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Dissociative Disorders - Medical Malpractice
Dissociative disorders are a collection of mental disorders in which a person has varying degrees of lack of awareness of who they are or what their personality is. It can range from a simple amnesia to a complex disorder called dissociative identity disorder, in which a person has a range of distinct personalities all residing in the same person. Dissociative identity disorder used to be called multiple personality disorder. All of the dissociative disorders are believed to originate in prior mental trauma that the person cannot integrate with his or her conscious self.
Symptoms of dissociative disorders can overlap with other mental disorders including post-traumatic stress disorder, obsessive compulsive disorder and panic disorder. There are four main dissociative disorders identified by the DSM-IV Diagnostic and Statistical Manual of Mental Disorders. These include dissociative identity disorder, dissociative amnesia, dissociative fugue and depersonalization disorder. In all of these disorders, there is a loss of memory of certain events, times or individuals, depression, anxiety, a sense of being detached from your personality, a blurry sense of identity and a perception of people and events being unreal (also called derealisation).
With dissociative identity disorder, there is switching of alternate identities that can occur at any time of the day or night and can relate to stressors. You can feel as though there are others living inside your head or talking inside your head. They may each have a different name, different characteristics, and a different personal history. Gender and mannerisms can change with the different personalities. The entities may or may not interact with each other. Dissociative amnesia is often coexisting with DID.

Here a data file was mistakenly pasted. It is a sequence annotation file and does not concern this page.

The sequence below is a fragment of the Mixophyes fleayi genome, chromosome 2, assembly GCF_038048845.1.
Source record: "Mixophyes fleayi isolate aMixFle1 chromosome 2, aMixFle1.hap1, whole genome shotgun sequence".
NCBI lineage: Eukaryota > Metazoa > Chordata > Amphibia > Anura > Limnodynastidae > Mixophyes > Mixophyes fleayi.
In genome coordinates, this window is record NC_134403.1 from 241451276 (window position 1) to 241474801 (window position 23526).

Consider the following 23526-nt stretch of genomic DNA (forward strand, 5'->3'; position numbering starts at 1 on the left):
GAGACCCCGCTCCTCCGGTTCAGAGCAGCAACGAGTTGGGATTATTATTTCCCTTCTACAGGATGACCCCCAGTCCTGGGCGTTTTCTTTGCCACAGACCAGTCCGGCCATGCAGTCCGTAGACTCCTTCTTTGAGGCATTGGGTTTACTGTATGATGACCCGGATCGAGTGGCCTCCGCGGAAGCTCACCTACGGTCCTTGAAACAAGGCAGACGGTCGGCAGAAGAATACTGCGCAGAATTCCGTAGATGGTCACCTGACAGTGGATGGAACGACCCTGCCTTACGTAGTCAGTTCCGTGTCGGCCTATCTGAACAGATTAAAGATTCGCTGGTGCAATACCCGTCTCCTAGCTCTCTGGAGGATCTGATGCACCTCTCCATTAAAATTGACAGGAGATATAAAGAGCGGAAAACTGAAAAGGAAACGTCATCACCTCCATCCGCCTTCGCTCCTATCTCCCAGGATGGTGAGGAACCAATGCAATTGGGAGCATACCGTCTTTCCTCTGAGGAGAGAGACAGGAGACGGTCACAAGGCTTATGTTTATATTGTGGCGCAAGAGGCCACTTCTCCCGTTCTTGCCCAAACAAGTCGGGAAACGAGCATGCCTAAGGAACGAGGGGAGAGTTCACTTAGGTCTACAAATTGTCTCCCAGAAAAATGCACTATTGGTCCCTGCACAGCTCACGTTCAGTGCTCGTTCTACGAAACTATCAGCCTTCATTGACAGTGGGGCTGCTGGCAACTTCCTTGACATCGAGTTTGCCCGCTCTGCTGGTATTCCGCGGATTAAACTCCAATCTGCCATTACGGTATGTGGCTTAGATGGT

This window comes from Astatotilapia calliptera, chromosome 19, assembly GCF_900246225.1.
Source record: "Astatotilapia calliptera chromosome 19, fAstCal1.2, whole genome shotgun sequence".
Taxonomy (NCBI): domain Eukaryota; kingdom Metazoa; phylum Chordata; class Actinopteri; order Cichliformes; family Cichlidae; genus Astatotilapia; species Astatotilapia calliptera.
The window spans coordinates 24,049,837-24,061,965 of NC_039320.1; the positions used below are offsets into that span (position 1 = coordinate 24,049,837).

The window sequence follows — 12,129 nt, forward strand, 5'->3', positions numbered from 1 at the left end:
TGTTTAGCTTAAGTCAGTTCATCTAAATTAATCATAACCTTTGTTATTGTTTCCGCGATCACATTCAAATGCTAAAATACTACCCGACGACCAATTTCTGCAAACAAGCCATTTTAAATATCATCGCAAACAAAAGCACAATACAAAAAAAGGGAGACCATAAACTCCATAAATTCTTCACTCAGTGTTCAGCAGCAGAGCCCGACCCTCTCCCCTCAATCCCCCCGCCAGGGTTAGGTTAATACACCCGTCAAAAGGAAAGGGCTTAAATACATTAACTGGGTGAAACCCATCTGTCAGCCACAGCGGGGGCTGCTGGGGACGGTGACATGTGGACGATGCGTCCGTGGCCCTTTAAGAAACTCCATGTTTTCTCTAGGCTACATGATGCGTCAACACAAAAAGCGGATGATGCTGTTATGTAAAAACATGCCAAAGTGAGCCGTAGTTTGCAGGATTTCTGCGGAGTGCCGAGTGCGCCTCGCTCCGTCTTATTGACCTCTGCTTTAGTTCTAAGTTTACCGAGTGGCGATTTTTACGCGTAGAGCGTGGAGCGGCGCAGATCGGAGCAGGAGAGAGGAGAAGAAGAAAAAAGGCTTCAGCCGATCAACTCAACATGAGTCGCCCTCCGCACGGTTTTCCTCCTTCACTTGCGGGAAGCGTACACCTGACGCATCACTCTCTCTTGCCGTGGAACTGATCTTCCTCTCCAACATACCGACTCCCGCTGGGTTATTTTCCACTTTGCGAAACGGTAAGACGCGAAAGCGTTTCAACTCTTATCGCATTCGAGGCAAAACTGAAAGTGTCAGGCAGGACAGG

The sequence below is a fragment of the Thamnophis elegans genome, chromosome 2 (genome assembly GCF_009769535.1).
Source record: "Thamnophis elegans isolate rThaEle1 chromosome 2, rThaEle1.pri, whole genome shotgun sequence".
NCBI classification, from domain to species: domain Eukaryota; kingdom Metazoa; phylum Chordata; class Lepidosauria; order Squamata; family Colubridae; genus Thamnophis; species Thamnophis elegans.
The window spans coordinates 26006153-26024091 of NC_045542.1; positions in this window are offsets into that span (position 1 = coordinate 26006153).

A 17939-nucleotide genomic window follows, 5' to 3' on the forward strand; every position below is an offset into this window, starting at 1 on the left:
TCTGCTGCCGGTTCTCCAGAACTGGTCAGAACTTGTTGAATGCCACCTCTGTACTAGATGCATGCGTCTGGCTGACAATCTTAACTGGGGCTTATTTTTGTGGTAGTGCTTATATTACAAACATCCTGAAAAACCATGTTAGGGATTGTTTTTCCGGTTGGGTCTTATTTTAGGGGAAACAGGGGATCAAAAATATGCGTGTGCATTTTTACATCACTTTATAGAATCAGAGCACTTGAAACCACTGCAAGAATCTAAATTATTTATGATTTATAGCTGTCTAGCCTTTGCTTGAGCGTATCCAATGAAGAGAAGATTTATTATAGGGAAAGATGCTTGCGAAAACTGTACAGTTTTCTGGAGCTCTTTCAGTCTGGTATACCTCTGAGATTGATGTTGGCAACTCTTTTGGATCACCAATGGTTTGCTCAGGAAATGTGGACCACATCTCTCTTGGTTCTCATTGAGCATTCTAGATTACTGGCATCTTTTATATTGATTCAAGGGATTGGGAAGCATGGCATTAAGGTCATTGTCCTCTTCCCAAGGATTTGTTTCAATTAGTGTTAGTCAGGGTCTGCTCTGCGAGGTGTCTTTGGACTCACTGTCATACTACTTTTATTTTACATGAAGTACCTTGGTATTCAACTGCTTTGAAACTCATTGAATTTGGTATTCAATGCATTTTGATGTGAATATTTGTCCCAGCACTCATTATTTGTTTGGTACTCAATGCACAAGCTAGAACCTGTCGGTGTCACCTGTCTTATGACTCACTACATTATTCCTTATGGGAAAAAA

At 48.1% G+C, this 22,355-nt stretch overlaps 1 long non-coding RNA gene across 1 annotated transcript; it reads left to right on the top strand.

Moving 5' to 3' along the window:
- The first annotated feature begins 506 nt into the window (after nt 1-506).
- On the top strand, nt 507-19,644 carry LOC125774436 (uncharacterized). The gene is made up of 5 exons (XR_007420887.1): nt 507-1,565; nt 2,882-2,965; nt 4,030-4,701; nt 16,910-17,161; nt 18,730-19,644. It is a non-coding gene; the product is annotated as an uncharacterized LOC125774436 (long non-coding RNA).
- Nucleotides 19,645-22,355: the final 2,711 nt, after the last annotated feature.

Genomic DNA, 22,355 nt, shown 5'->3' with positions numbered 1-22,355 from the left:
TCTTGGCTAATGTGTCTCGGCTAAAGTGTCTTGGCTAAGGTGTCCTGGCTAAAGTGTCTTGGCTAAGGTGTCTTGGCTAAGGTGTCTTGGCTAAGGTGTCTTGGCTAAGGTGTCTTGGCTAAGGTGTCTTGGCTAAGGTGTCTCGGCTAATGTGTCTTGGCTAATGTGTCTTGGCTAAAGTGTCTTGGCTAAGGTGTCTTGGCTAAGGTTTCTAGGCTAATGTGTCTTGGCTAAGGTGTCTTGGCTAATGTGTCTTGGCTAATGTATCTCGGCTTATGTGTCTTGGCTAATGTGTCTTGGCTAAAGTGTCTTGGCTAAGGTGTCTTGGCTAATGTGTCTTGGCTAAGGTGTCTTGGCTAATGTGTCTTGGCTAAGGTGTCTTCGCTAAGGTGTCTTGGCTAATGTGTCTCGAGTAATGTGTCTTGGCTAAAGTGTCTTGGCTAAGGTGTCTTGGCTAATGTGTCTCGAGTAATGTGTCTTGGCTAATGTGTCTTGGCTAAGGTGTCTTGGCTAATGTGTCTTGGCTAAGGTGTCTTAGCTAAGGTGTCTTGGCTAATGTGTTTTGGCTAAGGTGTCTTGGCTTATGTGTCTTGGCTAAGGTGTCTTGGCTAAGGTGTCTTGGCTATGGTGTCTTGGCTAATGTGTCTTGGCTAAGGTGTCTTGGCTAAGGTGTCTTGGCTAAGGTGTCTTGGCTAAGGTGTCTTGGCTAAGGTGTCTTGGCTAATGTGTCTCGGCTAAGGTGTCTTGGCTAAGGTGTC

Dissociative amnesia involves symptoms of memory loss that is unexplainable by any other means. It often follows a traumatic event, such as a car accident. You can also fail to remember sexual and physical or emotional trauma from childhood. Dissociative amnesia is not caused by head trauma or other medical disorder. The memories that are forgotten are almost always traumatic ones. The amnesia can be selective or generalized to the person's entire life. There can be specific memories blotted out, such as memories of a specific family member.
In dissociative fugue, the person may abruptly leave their life and "run away". You can forget who you are and possibly find a new identity elsewhere. The fugue episode can last only a couple of hours or as long as several months and then end as quickly as it began. You may not remember at all what has happened to you during the fugue state. The person may be completely unaware of who they are and may be confused about that or they can develop a new persona (which is rare).
In depersonalization disorder, you may feel as though you are outside of yourself, watching your activities from a distance. It may feel as though you are watching a movie. Your own body size and shape and the size and shapes of other things may seem distorted. Time may seem to slow down and everything may seem completely unreal. It may last momentarily or last off and on for several years. You can feel as though everything is far away and detached from you. You can feel "spaced out" or can feel as though you have no control over your emotions and actions. You can feel as though the entire external world is distorted or unreal.
The cause of dissociative disorders is almost exclusively the result of psychological trauma, usually trauma you are exposed to in childhood. It can be sexual abuse, emotional abuse or physical abuse. It is almost always associated with feelings of depression and/or anxiety.
The treatment of dissociative disorders involves intense psychotherapy and medications to control anxiety and depression. Psychotherapy often focuses on the trauma and on the resolution of feelings surrounding the trauma. Those with dissociative identity disorder may go through an integration process in which the personalities are united. Supportive psychotherapy around the depression and anxiety may be ongoing for several years.LEGAL HELPLINE: ☎ 855 804 7125
The author of the substantive medical writing on this website is Dr. Christine Traxler MD whose biography can be read here